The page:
The marketing is really ramping up for the American release of Wong Kar-wai's The Grandmaster, or Martin Scorsese Presents The Grandmaster to give it its 'proper' title.
It was also announced this week that Samuel L. Jackson is also lending his name to the film. Er… So, Martin Scorsese And Samuel L. Jackson Present The Grandmaster?
It would be nice if Wong Kar-wai's name was in there somewhere wouldn't it.
The above poster was one of many the many new promotional items released this week to help publicise the film. It debuted at IGN, where it was described as the "final poster". Presumably the final one until the film gets a release in other countries.
There's still no sign of it here in the UK. Well apart from that HK Blu-ray of it sitting on my shelf.
I'm not a big fan of either of the taglines on that poster – the first is a horrible pun that awkwardly ties into unrelated films and the other unnecessarily pushes the Bruce Lee connection – but at least it has Wong Kar-wai's name on it. That seems almost surprising at this point.
Yahoo also debuted a new trailer for the film this week and for some reason it's scored by RZA. Don't get me wrong I love RZA – well his production more than his vocals – but it doesn't particularly fit the mood of The Grandmaster and it seems an odd choice to use a track that is associated with another martial arts film that recently flopped at the box office.
A new featurette was also released at Hulu this week and it features Keanu Reeves, John Fusco and Elvis Mitchell talking about Yuen Woo Ping's action direction.
With the new American cut of the film having screened to American critics, those that imported the film from Hong Kong are beginning to make comparisons between the two cuts.
David Ehrlich at Film.com posted a list of the changes in the American cut that he felt ruined the film but critic Glenn Kenny was much more forgiving in a series of Tweets about the two cuts,
Just saw the U.S. cut of Wong Kar Wai's "The Grandmaster" and am pleased to be able to say the film remains exquisite.
— Glenn Kenny (@Glenn__Kenny) August 9, 2013
Looking at HK BR of GRANDMASTER. The US cut is a radical restructure emphasizing unrequited love over martial arts history. Both valid
— Glenn Kenny (@Glenn__Kenny) August 9, 2013
Wong Kar-wai himself has been quizzed about the different cuts in an interview at Indiewire and there is the definite sense that he relished the opportunity to cut the film in a different way.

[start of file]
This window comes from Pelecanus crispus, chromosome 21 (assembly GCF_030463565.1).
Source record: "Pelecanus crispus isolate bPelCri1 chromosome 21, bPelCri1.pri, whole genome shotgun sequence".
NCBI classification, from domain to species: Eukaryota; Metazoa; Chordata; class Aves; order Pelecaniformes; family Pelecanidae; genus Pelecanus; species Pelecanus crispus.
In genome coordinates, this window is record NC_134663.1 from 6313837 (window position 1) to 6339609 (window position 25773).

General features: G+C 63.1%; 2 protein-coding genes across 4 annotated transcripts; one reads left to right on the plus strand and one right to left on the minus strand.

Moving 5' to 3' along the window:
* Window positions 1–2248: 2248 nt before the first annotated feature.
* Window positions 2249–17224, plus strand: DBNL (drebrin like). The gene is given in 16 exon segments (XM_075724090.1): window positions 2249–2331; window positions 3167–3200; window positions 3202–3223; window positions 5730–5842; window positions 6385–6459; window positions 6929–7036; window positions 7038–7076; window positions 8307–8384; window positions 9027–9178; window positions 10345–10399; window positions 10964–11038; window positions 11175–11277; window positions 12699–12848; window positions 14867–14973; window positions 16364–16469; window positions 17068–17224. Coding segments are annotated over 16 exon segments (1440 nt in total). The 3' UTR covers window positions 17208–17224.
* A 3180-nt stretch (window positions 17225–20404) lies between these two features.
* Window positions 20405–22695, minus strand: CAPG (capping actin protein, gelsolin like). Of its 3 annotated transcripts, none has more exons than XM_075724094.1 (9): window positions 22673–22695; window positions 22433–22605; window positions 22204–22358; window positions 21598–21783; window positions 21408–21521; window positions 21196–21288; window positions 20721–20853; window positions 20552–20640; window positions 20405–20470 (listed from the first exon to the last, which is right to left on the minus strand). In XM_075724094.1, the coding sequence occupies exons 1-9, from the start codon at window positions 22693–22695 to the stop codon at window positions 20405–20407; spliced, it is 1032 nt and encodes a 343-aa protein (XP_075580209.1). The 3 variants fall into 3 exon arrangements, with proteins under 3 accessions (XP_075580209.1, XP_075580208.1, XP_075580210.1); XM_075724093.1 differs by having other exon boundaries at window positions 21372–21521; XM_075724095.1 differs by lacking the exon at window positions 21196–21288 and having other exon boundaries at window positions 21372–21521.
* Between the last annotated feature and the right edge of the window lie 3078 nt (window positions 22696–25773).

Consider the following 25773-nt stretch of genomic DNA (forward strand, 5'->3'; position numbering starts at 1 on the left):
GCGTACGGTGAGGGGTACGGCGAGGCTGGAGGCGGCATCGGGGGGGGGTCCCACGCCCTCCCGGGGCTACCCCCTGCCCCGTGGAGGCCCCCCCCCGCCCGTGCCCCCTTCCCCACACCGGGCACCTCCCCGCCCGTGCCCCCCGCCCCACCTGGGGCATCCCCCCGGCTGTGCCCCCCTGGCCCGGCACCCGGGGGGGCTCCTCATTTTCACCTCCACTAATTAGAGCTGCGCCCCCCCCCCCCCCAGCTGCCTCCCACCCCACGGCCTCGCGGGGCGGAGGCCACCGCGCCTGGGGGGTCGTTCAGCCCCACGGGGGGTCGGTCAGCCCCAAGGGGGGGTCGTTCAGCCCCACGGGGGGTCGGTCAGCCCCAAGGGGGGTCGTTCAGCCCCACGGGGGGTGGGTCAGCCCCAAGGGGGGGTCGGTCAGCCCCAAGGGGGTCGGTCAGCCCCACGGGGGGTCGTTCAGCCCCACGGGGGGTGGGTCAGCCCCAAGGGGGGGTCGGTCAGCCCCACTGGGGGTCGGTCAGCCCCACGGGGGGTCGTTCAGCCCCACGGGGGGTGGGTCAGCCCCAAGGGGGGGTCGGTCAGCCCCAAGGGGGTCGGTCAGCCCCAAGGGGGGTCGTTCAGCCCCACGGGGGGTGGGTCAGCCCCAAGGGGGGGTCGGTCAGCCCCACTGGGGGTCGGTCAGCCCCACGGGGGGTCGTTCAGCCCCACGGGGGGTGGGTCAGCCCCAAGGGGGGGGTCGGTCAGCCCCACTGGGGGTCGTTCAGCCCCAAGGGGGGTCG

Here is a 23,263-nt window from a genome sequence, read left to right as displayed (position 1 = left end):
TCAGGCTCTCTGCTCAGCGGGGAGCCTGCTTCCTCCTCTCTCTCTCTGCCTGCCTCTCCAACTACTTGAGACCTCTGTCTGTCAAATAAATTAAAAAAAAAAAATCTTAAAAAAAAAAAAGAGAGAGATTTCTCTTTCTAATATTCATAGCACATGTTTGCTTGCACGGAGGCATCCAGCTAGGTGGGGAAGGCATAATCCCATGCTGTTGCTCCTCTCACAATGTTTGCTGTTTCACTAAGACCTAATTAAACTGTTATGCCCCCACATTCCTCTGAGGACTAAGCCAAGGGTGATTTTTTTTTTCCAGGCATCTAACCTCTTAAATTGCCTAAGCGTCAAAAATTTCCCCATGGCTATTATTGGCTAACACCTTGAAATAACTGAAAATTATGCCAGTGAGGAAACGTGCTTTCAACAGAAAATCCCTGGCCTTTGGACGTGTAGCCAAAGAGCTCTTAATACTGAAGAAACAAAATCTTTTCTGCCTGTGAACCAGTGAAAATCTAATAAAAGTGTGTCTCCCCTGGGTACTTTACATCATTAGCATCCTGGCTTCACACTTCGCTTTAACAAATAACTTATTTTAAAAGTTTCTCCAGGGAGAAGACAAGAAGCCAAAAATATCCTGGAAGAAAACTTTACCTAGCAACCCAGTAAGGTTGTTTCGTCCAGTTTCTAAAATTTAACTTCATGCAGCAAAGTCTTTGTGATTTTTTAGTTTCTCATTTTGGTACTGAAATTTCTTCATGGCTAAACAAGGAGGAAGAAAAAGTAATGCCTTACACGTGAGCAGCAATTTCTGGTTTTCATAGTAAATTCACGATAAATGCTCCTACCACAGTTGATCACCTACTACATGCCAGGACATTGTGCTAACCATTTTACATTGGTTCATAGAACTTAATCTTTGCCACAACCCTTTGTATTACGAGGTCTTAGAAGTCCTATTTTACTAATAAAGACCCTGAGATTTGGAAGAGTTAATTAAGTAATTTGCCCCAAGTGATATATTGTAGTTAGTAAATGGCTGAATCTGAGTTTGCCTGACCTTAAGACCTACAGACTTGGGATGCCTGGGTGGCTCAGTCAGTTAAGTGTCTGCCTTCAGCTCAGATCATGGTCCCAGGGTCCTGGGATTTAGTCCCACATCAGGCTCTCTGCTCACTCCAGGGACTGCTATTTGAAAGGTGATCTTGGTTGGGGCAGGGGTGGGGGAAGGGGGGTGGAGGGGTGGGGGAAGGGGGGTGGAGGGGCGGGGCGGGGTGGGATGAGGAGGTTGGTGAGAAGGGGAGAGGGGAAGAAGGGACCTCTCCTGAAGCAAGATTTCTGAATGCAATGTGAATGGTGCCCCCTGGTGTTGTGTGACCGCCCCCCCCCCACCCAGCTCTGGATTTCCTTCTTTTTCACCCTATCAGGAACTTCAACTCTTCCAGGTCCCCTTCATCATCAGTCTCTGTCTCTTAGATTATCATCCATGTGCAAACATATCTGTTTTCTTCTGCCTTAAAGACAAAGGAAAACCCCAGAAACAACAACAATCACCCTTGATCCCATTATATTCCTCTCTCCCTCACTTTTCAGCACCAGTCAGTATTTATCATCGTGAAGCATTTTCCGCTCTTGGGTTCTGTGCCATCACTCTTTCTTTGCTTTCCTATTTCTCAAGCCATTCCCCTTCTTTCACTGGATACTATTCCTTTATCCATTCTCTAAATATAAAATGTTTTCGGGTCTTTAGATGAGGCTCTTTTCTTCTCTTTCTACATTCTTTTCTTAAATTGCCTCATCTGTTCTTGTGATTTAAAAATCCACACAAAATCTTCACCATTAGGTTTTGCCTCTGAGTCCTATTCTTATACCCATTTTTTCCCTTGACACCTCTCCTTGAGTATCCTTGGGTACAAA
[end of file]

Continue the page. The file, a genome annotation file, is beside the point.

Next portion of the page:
How does the Weinstein approved cut I saw differ from the cuts that played in Berlin and abroad?
Actually we worked together on this version because we have an obligation to release a film within two hours in the United States. And the international version is actually two hours and seven minutes.The structure of the international cut is very delicate.
[For the American cut] I looked at the film, I spoke with Harvey [Weinstein] and Megan [Ellison], and then I started to work on this version. It's actually a brand new version because there's so much unseen footage in it. I built this structure; this is also another way to look at the film.
Did you tailor the American cut to simplify it for audiences who are not wholly familiar with Ip Man's story?
No, actually. The American audience has a long following. They've been following kung fu film. I think they are, besides the Chinese audience, the experts in kung fu film. I wanted to make the film more straightforward, because there are things that we don't need to explain. Basically I wanted to have more fun with Americans audiences here. Because when you look at the film, there are certain scenes that are not in the international version. It's a homage to the kung fu films of the past.
There is a common feeling among many critics that if the director is involved in the re-cutting of their film for a foreign market then this validates the activity. I certainly think it is a better situation than when a producer, such as Harvey
Scissorhands Weinstein, takes the film away from a filmmaker and recuts it, but the length of a film being determined by a contract rather than the time an artist needs to tell the story or a cut that is influenced by perceptions about people's attitudes in a particular country do not seem to me to be a good thing.
I'm sure that Wong Kar-wai did enjoy taking another stab at editing The Grandmaster, he's a famed tinkerer and he did something similar with Ashes of Time, but is it not still a bad thing that American audiences will be sitting down this weekend to watch a film that has been truncated to fit a contractual requirement and tailored to fit a stereotype of what an American audience wants?
I fully understand that this is, in a way, what happens with every film released but when there is a finished film, a great and already financially successful film to boot, ready for release then I just find this incredibly hard to see as a good situation.
The Grandmaster will be out in American cinemas tomorrow.